Inspired by the Freedom Trail in Boston, Dublin will soon have its own Freedom Trail for locals and visitors to retrace the steps of those who fought in the 1916 Easter Rising.

Fianna Fail councilor Paul McAuliffe proposed the historical path in 2010, and at last week’s Dublin City Council meeting, Lord Mayor of Dublin Christy Burke announced that the council had committed to building the trail, which would either be made of a green line or demarcated brick.

According to the Journal, McAuliffe envisions brass plates marking important sites around the city, like the General Post Office and the Rotunda.

The trail will have three looped routes: “The Easter Rising,” “The Ruling Dublin,” and “Battles and Barracks.” As well as battle sites and monuments associated with Easter Week, the Dublin route will also include places associated with the 1798 insurrection and Robert Emmet's 1803 rebellion.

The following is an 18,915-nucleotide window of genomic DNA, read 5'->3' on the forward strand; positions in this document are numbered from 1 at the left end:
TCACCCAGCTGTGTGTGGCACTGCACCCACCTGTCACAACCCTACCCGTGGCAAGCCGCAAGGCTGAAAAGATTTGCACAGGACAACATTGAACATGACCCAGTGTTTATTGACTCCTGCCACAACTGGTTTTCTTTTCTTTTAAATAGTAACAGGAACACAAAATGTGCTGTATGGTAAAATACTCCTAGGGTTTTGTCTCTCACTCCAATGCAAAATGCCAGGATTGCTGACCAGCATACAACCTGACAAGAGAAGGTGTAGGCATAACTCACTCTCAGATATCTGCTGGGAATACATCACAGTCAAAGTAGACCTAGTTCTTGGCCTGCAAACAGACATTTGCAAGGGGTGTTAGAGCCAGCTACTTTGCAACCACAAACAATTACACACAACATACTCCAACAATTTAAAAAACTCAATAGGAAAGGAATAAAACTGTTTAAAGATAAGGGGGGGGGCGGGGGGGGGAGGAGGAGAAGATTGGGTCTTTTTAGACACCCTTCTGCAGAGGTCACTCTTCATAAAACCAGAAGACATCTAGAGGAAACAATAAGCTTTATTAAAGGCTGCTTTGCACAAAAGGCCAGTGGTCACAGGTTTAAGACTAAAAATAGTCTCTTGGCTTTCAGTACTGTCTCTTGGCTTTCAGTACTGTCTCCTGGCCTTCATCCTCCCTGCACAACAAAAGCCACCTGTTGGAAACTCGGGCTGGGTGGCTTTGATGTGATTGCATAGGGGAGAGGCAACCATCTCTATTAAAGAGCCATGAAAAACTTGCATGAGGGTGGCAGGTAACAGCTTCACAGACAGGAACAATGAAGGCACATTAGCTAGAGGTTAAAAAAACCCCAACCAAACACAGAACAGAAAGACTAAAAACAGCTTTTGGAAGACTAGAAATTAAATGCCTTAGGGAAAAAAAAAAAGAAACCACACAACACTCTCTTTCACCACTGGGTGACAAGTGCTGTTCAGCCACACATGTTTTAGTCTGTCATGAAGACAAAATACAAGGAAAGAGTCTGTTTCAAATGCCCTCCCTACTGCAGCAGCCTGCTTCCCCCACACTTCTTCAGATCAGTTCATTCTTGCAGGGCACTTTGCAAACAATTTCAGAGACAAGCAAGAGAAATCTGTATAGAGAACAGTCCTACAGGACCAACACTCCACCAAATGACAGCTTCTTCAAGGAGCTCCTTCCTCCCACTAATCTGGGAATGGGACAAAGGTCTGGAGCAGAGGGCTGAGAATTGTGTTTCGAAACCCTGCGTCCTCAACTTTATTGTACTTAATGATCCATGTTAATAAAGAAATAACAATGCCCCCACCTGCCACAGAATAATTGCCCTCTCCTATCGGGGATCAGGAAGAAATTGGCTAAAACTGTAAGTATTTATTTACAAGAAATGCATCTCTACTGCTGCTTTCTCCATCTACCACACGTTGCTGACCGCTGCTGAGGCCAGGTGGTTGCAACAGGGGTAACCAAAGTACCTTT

“In certain areas – where there are cobble stones and historical granite – we’ll have to be more sensitive,” he said.

The Boston Freedom Trail is a 2.5-mile red-lined walking route that connects 16 sites associated with the American Revolution, including museums, meeting houses, burial grounds and churches. Installed in 1951, the route attracts more than 4 million visitors per year.

In a press statement, Councilor McAuliffe said, “A trail marked on the pavement serves as a physical reminder on the streets of the capital.”

A Department of Transport spokesman confirmed the initiative is expected to be running within the next 12 months.

“It will create employment for those in the tourism industry and improve the visitor’s experience, making it easy to navigate the way to important buildings or locations associated with the 1916 Rising.”

Along with signposts and information boards along the way, there will be a downloadable app to guide visitors. These will be available around April.

They haven’t yet settled on a name, but McAuliffe told the Journal: “I think we should try to find something unique, maybe add in the Irish language, and certainly get the public involved. Whatever we call it, though, Dubliners will come up with their own name for it.”